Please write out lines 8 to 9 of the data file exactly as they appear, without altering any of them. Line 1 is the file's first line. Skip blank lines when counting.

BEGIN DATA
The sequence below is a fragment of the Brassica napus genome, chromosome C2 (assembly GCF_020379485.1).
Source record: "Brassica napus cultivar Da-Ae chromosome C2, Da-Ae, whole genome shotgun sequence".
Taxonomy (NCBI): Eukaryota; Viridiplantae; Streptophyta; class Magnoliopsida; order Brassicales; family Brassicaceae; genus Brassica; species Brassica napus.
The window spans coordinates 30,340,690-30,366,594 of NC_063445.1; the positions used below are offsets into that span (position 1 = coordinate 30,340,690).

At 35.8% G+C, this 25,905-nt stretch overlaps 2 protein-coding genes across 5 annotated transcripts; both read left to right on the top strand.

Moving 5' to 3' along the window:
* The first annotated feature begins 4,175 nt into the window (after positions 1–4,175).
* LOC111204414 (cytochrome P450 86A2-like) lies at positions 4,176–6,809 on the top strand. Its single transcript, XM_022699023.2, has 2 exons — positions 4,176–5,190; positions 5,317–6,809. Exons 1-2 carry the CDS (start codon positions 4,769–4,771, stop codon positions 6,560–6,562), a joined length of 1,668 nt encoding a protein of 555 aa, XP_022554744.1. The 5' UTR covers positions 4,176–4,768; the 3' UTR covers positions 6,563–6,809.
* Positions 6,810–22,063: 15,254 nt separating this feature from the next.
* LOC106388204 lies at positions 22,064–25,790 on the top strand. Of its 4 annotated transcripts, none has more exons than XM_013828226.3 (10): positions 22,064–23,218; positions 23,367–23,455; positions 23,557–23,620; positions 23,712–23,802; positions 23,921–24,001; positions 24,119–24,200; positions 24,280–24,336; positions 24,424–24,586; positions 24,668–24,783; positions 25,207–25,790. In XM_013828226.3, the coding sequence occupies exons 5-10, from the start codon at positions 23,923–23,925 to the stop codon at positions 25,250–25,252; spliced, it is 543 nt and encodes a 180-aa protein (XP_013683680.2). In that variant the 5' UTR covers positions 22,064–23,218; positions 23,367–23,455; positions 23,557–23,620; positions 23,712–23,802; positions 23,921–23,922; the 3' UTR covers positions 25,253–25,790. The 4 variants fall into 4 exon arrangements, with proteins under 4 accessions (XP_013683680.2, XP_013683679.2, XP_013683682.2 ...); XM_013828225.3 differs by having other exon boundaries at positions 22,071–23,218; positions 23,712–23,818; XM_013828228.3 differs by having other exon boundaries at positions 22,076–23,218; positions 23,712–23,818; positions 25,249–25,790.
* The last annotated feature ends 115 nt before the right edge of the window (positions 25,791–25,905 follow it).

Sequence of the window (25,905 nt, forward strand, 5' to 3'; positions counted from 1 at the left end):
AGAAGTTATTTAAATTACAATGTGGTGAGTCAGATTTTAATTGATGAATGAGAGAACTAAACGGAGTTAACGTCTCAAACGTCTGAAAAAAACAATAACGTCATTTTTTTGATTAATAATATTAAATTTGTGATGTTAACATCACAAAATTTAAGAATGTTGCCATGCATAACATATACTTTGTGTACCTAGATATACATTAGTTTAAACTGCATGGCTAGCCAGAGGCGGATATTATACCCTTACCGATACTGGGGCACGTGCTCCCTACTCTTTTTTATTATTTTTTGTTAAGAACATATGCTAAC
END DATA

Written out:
* LOC111204414 (cytochrome P450 86A2-like) lies at positions 4,176–6,809 on the top strand. Its single transcript, XM_022699023.2, has 2 exons — positions 4,176–5,190; positions 5,317–6,809. Exons 1-2 carry the CDS (start codon positions 4,769–4,771, stop codon positions 6,560–6,562), a joined length of 1,668 nt encoding a protein of 555 aa, XP_022554744.1. The 5' UTR covers positions 4,176–4,768; the 3' UTR covers positions 6,563–6,809.
* Positions 6,810–22,063: 15,254 nt separating this feature from the next.